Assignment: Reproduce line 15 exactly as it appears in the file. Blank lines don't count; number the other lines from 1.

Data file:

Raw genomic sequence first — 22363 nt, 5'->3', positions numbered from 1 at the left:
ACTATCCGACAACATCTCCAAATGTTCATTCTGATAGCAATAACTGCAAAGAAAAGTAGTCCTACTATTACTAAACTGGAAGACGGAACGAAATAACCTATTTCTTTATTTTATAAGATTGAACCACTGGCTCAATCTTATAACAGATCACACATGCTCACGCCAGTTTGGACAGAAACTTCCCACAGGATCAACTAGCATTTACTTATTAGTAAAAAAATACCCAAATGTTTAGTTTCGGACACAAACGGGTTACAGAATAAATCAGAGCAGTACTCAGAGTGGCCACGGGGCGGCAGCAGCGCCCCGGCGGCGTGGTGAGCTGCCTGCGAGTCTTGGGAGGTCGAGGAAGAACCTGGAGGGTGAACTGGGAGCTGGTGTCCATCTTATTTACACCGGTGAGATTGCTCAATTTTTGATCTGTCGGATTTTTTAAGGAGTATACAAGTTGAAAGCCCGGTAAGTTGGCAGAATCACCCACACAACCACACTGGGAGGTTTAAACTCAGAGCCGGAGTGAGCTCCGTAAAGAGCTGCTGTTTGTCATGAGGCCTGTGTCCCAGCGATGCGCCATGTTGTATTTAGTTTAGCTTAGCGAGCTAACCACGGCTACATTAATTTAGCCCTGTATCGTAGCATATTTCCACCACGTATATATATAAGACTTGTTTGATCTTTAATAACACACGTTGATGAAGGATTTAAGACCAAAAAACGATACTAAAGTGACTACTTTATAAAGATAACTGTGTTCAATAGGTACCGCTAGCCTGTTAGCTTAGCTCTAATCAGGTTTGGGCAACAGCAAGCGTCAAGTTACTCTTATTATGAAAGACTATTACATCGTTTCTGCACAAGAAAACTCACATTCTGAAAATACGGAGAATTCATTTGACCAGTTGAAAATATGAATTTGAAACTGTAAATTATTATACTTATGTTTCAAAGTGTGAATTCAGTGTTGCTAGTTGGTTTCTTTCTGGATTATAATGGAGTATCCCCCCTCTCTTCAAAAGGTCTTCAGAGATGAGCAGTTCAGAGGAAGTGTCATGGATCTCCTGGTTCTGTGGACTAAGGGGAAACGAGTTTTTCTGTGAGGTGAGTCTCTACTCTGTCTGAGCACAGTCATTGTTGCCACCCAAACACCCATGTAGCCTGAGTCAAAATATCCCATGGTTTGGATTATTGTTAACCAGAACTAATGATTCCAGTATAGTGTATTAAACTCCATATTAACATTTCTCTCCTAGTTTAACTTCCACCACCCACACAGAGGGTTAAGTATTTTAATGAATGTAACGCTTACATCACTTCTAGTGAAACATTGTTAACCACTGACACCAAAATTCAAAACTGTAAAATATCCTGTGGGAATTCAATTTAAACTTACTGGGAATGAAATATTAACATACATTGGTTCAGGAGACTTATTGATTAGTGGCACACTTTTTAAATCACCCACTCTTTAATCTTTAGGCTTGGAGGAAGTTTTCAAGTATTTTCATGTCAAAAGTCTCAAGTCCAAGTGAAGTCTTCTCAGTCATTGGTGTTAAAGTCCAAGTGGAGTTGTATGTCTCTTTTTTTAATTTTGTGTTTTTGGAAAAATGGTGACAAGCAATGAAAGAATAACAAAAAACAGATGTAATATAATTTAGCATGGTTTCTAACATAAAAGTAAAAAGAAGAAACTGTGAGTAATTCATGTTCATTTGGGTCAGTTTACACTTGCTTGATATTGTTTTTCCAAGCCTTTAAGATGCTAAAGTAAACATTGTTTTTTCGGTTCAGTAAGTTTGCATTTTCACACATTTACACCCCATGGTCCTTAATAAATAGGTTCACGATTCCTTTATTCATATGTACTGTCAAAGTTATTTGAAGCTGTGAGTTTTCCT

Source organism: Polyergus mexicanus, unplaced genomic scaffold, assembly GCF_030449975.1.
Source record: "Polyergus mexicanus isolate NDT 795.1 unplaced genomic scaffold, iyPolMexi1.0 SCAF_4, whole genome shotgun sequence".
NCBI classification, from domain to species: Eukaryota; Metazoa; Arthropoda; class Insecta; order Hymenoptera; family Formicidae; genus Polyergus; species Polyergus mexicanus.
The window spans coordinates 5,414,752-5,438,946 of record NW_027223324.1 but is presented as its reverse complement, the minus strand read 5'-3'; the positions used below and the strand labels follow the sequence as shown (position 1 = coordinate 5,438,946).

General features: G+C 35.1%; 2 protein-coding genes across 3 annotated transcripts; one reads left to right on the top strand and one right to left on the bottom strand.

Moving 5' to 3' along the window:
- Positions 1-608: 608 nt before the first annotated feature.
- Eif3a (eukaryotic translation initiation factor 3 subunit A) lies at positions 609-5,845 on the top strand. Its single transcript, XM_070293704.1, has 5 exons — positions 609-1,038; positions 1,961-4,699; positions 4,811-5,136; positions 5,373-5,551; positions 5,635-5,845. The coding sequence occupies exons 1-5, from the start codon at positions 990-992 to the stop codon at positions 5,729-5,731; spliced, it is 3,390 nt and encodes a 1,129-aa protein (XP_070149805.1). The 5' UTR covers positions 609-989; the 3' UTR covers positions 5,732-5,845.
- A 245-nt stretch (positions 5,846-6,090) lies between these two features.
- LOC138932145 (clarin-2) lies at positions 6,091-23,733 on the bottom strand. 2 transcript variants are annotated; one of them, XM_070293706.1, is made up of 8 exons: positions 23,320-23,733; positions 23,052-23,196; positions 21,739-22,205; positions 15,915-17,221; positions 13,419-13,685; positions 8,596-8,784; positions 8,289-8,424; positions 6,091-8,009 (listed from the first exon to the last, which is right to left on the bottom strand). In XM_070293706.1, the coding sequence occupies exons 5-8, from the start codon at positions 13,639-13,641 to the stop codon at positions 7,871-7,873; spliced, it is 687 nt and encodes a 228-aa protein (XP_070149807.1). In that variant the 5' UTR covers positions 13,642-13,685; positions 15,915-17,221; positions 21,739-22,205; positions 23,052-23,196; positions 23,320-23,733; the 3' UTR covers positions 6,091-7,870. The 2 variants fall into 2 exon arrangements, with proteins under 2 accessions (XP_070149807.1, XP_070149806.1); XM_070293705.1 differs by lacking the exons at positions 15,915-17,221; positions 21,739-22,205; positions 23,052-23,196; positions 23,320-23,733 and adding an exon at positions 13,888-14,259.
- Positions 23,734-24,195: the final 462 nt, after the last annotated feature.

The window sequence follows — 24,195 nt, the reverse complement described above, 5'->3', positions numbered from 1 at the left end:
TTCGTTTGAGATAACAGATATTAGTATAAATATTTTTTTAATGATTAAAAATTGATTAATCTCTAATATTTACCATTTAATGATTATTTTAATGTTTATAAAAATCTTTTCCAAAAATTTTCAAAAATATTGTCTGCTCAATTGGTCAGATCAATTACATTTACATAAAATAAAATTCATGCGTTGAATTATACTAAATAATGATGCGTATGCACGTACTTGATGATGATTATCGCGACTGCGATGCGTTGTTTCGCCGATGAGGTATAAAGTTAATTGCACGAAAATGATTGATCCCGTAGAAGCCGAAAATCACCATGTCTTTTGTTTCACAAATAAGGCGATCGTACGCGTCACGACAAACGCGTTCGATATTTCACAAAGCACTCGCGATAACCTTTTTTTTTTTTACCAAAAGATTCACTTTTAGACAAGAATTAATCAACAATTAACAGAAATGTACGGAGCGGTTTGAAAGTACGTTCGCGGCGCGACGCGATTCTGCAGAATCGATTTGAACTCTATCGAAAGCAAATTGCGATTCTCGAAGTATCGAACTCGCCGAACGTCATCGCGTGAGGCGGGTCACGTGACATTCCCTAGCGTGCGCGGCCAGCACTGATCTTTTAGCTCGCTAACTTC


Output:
TTCGTTTGAGATAACAGATATTAGTATAAATATTTTTTTAATGATTAAAAATTGATTAATCTCTAATATTTACCATTTAATGATTATTTTAATGTTTATAAAAATCTTTTCCAAAAATTTTCAAAAATATTGTCTGCTCAATTGGTCAGATCAATTACATTTACATAAAATAAAATTCATGCGTTGAATTATACTAAATAATGATGCGTATGCACGTACTTGATGATGATTATCGCGACTGCGATGCGTTGTTTCGCCGATGAGGTATAAAGTTAATTGCACGAAAATGATTGATCCCGTAGAAGCCGAAAATCACCATGTCTTTTGTTTCACAAATAAGGCGATCGTACGCGTCACGACAAACGCGTTCGATATTTCACAAAGCACTCGCGATAACCTTTTTTTTTTTTACCAAAAGATTCACTTTTAGACAAGAATTAATCAACAATTAACAGAAATGTACGGAGCGGTTTGAAAGTACGTTCGCGGCGCGACGCGATTCTGCAGAATCGATTTGAACTCTATCGAAAGCAAATTGCGATTCTCGAAGTATCGAACTCGCCGAACGTCATCGCGTGAGGCGGGTCACGTGACATTCCCTAGCGTGCGCGGCCAGCACTGATCTTTTAGCTCGCTAACTTC